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Nagasaki

Nagasaki (129.862E 32.758N) is a major port and industrial city on the island of Kyushu, with large coal deposits in the nearby hills. The population in 1940 was about 253,000 persons.  The coal mines of Kyushu produced 40% of Japan's domestic coal, something in the ballpark of 7.3 million tons in 1941. The Mitsubishi shipyard was the largest in Japan, employing 36,391 workers and capable of building all types of ships. The battleship Musashi was laid down here, and a number of cruisers were built. The Mitsubishi Ordnance Works were also located here, along with a couple of small aircraft factories. The port was protected by a heavy artillery fortress regiment

Nagasaki was a small village when it became the first Japanese port opened to foreign ships in the 16th century.  Christian missionaries were active here and Nagasaki continued to have the largest Christian community in Japan up to the time of the war.

The Nuclear Attack on Nagasaki


Before and after aerial photographs of Nagasaki

National Archives. Via Wikimedia Commons

Nagasaki was destroyed on August, 8, 1945, by "Fat Man," the second and last nuclear bomb dropped on Japan during the war.  This mission went poorly. The fuel pump for the reserve fuel tank of the attacking B-29 Superfortress, Bock's Car, was malfunctioning, but the mission was ordered to proceed anyway, lest it be delayed several days by an approaching storm front. One of the accompanying observation B-29s failed to make the rendezvous over the island of Yakoshima (130.496E 30.335N), causing Bock's Car to expend more precious fuel circling and waiting for the missing aircraft. Weather conditions were already deteriorating as Bock's Car approached Japan, and three passes over the primary target, Kokura, failed because of heavy ground haze obscuring the target. Bock's Car then turned towards Nagasaki with just enough fuel for a single pass before proceeding to Okinawa. Nagasaki was also obscured by poor weather, but the mission commander, Charles Sweeney, chose to disregard orders not to bomb by radar rather than attempt a landing with "Fat Man" still on board or jettison "Fat Man" into the ocean.

The bombardier reported that the clouds cleared over the target just as he was making his run ("The target was there, pretty as a picture") and the bomb exploded over a point 500' (150 m) south of the Mitsubishi Steel and Arms Works in the Urakami district, some distance from the docks and city center. The explosion also destroyed a Mitsubishi torpedo factory and the Urakami Catholic Cathedral. About half of the 14,000 Japanese Catholics in Nagasaki were killed in the blast. Because of the hilly terrain and the aiming point some distance from the city center, damage was less than at Hiroshima in spite of the greater explosive yield of "Fat Man" (about 22 kilotons.) Immediate deaths numbered about 40,000 persons.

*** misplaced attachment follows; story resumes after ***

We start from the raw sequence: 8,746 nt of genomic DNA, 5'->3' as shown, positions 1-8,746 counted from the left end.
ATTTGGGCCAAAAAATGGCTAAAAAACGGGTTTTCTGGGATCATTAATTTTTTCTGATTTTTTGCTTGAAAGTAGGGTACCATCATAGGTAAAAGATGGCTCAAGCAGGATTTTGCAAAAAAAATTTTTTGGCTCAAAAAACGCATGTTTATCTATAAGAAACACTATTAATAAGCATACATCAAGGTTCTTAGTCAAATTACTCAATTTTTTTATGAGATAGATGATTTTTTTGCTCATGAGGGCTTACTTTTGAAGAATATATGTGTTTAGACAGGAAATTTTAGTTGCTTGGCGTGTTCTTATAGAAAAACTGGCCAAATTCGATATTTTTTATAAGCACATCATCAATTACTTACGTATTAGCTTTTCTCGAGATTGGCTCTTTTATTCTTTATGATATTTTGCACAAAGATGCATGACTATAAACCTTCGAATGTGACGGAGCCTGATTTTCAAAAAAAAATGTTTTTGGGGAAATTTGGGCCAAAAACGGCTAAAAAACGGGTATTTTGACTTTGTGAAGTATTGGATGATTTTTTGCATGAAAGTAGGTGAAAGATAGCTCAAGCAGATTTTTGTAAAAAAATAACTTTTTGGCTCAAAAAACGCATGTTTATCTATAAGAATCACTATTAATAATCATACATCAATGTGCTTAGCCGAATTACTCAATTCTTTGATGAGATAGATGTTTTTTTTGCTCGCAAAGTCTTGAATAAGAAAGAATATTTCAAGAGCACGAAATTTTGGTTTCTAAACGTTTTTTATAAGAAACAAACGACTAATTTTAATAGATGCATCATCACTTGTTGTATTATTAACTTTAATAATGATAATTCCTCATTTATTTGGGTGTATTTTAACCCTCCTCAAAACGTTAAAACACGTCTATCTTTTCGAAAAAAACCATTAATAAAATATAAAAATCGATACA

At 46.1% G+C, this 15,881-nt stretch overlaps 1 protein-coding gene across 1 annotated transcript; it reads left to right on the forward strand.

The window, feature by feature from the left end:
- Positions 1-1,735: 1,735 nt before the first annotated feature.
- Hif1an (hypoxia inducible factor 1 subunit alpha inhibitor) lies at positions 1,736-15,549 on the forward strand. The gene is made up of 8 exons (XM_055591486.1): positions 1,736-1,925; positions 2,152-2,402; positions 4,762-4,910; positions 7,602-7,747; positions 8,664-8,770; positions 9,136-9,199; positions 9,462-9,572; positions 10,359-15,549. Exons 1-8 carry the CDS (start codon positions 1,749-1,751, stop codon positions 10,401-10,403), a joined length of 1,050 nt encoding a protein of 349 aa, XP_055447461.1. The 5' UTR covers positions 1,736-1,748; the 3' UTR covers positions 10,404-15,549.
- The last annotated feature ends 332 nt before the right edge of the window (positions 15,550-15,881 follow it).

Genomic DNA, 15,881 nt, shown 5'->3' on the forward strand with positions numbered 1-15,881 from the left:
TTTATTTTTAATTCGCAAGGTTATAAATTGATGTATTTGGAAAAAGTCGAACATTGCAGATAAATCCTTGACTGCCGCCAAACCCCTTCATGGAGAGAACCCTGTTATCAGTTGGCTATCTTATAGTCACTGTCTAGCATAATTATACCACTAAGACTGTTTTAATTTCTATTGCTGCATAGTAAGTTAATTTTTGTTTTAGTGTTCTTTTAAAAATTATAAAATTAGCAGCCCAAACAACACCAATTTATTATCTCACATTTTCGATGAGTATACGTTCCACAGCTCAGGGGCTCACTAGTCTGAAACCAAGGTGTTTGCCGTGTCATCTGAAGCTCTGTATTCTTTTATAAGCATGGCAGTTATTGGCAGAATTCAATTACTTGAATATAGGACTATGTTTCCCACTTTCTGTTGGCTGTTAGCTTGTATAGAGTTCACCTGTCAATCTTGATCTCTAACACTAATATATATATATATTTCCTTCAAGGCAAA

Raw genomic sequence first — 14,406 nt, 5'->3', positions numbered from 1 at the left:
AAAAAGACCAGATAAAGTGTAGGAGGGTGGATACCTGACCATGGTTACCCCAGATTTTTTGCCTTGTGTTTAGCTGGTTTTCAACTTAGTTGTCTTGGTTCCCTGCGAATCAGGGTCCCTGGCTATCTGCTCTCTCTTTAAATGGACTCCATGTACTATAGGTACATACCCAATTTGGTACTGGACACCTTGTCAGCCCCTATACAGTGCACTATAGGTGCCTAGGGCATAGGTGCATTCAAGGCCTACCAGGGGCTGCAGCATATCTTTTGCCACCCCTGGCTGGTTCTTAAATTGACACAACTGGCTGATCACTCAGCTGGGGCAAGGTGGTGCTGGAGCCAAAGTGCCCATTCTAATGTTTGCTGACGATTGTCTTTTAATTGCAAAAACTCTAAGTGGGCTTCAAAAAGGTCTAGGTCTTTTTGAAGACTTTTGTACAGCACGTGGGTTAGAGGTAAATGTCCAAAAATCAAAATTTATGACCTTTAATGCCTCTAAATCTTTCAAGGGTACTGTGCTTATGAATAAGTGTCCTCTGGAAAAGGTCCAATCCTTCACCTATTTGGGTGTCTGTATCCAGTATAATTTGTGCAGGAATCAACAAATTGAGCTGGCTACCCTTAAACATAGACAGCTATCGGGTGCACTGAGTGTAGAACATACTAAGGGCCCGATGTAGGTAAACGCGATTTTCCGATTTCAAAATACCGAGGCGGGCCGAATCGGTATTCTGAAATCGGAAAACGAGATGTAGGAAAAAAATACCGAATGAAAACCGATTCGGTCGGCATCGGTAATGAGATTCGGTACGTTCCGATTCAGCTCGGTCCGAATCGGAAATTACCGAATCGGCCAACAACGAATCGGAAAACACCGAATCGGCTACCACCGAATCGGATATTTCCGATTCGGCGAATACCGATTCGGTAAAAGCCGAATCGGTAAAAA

The fact that ground zero was fully a mile and a half northwest of the city center has stirred controversy. At least one historian has suggested that the bombing was conducted entirely by radar and the mission report falsified to cover up this fact. Other historians accept the report that a window opened in the clouds at the last minute, but do not attempt to explain why the drop was so far from the city center. The implication is that the bombardier picked as his aiming point the first prominent feature visible in the city, allowing the attack to technically comply with the strict orders for visual bombing, avoiding entirely wasting the weapon by jettisoning it into the sea, and giving Bock's Car a fighting chance to make it to Okinawa on its remaining fuel.

Following the attack, Bock's Car was so low on fuel that Sweeney began "flying the steps", carefully trading altitude for speed to stretch the fuel supply. One engine stopped from fuel starvation as the aircraft made its landing approach, a second stopped on the runway, and a third stopped just as the aircraft came to a halt. The aircraft had seven gallons of gasoline left, not counting the 600 gallons trapped in the tank with the defective pump.

The Americans felt that the early use of a second nuclear weapon was necessary to convince the Japanese that more were available in their arsenal. In fact, Manhattan Project leaders estimated that seven more bombs would be ready by 31 October 1945. Tokyo was originally to be the next target, but intelligence reports of a massive Japanese buildup on Kyushu led Marshall to ask that the remaining bombs be reserved for tactical use in case an invasion of Japan was ordered.

Kyushu Hikoki K.K.  The production schedule of this small aircraft factory was approximately as follows:

Aircraft Type Average Airframes Per Month Starting Month Ending Month
E13A Jake
26 <1941-12 1945-8
Q1W Lorna 6 1943-9 1945-8

Shipyards


Yard
Floor Space
Building Way Length
Merchant Tonnage
Naval Tonnage
Mitsubishi
4179
4039
8027
3389
Koyagijima-Kawaminami
409
2952
8340
0
Fukahori-Kawaminami
928
1181
3067
0

Rail Connections

Isahaya

Climate Information:

Elevation: 436'

Temperatures: Jan 49/36, Apr 66/50, Jul 85/73, Oct 72/58, record 98/22

Rainfall: Jan 11/2.8, Apr 11/7.3, Jul 10/10.1, Oct 6/4.5 == 75.5" per annum

References

Craig (1967)

Evans and Peattie (1997)

Francillon (1979)
Frank (1999)

Madej (1981)

Parillo (1993)

Tillman (2010)


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